• Also Nocturne: Dak'ir, Prebian, and Emek are dead, and Nihilan managed to escape with a copy of a fragment from the Tome of Fire that details resurrection in the hopes or raising Ushorak, but Nocturne and the Chapter survive the invasion, Sol Ba'ken is promoted to Captain of the 7th Company, and Fugis returns from his Burning Walk.
  • Cycle of Revenge: In the Back Story, the 3rd Company had killed a renegade Chaplain Ushorak; in the opening, Dragon Warriors kill the 3rd Company's captain; shortly thereafter, the new captain goes in pursuit of them. They get sidetracked by another issue, but happen on the killers, and get both the commander and the actual killer. Whereupon their captain is murdered after the battle.
  • Despair Event Horizon: Salamander, the obviously suffering Fugis confesses to having lost faith at the death of their captain.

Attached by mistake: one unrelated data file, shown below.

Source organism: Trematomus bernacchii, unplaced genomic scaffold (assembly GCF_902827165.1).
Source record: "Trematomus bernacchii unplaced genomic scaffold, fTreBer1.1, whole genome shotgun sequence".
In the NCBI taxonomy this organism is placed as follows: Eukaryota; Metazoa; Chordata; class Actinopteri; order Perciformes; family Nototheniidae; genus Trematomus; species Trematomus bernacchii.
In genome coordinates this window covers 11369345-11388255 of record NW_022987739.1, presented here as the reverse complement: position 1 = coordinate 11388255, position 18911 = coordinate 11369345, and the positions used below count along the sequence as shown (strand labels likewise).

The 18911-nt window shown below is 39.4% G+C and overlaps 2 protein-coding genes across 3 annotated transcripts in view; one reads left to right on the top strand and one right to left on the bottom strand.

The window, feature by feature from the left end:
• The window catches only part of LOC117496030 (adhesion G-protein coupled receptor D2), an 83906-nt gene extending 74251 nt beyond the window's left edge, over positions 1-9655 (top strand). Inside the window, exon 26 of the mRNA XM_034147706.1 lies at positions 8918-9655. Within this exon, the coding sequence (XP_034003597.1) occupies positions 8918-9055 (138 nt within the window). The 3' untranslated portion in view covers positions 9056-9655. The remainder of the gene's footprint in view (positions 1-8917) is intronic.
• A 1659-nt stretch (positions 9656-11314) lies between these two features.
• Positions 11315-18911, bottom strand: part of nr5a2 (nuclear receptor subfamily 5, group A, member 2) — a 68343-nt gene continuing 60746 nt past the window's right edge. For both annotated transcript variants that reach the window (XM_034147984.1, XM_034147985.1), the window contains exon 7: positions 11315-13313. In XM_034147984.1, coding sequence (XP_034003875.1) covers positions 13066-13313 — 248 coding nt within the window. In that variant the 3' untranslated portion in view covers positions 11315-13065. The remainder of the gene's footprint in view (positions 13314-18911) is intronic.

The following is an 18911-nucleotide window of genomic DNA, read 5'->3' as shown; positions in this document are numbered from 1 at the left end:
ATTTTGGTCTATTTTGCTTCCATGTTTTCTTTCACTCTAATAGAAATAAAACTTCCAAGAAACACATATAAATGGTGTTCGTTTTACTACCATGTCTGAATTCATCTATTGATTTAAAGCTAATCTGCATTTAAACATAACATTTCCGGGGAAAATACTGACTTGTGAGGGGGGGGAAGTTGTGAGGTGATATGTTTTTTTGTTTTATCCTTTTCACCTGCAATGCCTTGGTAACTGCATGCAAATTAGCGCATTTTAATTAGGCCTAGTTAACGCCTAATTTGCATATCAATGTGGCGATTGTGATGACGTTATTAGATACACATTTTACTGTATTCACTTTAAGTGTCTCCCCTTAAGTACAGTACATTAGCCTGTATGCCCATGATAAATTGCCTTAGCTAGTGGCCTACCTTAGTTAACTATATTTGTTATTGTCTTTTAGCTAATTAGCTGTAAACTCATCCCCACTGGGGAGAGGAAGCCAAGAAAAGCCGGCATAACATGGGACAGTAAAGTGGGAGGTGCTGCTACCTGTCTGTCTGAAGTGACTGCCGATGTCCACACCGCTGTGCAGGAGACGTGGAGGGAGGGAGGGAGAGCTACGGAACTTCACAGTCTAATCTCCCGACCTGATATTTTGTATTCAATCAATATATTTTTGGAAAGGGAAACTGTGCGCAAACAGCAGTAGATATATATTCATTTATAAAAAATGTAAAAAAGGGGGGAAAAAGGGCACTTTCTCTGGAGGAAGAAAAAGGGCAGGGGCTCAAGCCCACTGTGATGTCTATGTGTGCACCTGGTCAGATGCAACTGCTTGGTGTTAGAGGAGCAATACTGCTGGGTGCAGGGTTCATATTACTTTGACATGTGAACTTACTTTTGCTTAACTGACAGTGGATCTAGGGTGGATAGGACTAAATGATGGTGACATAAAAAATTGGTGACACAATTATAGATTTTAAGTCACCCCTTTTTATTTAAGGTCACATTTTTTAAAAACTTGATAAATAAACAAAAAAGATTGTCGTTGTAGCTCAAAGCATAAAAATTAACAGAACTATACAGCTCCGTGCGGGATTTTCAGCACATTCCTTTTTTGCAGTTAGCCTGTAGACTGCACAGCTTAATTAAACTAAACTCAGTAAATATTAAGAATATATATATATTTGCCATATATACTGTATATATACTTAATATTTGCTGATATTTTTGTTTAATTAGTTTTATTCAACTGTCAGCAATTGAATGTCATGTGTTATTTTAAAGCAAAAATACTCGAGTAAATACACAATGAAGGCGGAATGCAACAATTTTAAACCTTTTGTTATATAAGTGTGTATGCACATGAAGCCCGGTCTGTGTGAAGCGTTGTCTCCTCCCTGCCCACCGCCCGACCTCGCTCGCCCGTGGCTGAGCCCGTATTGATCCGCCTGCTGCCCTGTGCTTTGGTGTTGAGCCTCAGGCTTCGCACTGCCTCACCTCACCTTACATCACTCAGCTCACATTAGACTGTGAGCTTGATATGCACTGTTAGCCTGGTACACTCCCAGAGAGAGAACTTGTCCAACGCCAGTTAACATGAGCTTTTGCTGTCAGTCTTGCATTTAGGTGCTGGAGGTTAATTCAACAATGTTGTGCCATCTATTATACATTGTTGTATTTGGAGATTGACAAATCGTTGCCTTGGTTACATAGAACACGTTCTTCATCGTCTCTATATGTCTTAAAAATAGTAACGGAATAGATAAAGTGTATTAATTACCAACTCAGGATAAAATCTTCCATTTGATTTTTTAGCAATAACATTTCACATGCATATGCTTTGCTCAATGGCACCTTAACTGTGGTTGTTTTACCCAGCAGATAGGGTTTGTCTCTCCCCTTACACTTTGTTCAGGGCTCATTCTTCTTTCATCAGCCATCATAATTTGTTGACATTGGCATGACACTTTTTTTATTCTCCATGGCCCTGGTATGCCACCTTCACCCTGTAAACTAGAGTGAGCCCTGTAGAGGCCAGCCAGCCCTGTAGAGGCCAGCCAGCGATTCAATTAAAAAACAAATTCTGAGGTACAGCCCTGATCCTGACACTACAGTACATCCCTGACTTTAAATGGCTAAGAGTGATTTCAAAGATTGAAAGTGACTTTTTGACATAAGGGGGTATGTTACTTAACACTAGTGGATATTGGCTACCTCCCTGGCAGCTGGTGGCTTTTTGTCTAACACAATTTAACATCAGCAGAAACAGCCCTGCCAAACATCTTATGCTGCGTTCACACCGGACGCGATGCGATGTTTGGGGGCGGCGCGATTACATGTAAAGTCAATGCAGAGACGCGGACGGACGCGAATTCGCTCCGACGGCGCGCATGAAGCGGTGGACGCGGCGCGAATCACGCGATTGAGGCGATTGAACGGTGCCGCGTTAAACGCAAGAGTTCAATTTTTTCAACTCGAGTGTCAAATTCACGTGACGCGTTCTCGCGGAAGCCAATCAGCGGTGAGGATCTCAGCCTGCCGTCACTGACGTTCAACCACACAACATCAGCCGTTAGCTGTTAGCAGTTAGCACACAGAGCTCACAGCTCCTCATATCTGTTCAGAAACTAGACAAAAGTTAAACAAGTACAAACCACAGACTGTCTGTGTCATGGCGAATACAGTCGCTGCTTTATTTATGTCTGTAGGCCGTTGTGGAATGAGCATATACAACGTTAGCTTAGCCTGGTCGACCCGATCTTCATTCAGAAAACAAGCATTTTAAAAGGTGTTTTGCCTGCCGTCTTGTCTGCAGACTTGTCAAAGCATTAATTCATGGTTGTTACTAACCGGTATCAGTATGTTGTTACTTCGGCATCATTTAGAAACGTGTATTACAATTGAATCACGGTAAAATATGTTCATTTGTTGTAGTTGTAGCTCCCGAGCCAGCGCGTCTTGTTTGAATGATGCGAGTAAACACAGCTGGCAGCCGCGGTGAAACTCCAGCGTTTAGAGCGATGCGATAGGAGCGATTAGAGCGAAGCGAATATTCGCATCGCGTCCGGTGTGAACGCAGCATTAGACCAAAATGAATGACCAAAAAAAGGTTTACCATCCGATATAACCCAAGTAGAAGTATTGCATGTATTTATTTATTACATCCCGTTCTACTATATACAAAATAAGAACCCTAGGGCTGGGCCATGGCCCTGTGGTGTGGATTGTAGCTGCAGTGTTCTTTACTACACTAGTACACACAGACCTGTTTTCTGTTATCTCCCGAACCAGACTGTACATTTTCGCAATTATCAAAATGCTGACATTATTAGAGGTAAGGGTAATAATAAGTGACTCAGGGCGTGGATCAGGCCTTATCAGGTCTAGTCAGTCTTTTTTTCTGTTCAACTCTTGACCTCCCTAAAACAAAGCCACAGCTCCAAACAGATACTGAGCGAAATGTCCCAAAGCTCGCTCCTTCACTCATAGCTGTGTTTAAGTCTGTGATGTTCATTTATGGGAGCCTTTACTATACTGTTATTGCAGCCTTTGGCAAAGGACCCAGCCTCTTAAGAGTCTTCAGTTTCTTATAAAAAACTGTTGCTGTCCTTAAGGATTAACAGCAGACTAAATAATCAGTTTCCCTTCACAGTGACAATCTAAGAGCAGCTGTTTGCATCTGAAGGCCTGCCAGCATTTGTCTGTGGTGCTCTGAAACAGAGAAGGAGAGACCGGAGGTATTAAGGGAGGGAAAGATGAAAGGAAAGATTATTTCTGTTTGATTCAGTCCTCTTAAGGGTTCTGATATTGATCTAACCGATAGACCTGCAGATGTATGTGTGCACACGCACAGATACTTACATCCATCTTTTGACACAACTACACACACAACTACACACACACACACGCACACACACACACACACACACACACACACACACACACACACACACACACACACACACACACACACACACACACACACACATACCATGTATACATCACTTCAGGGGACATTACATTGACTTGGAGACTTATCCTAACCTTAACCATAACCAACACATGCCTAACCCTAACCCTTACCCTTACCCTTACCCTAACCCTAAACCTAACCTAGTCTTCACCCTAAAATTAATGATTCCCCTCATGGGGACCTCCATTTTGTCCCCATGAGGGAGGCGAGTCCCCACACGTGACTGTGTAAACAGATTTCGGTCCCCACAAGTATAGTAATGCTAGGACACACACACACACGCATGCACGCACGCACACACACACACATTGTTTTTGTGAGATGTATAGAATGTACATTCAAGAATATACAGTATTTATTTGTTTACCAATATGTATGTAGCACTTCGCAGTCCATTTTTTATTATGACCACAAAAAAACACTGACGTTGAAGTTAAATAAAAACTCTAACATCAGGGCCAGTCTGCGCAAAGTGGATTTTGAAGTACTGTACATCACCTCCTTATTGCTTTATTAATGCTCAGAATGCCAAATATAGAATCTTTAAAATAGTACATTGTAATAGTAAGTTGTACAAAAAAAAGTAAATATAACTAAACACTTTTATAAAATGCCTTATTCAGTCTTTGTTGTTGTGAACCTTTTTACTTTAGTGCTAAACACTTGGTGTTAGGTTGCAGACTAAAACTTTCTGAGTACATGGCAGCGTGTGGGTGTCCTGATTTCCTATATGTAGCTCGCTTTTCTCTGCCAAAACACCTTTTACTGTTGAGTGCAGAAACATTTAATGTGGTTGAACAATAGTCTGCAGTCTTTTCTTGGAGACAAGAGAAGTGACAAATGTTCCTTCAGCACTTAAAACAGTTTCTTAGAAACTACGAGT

• Divided We Fall: Salamander; Although the Marines Malevolent have played The Cavalry, and they and the Salamanders are still on enemy territory, tension and sniping arise almost immediately on their meeting.
  • Dreaming of Things to Come: Dak'ir is noted for his prophetic dreams even as part of the Back Story — and suffers them during the novels.
  • Expy: Iagon for Iago from Othello, and Black Dragon Space Marine Zartath for Wolverine of all people, right down to directly quoting some of his lines.
  • Frozen Face: Iagon perpetually sneers because his face was burned by acid, damaging muscle.
  • Great Big Book of Everything More Great Big Library of Everything, given the actual scale of the "Tome of Fire"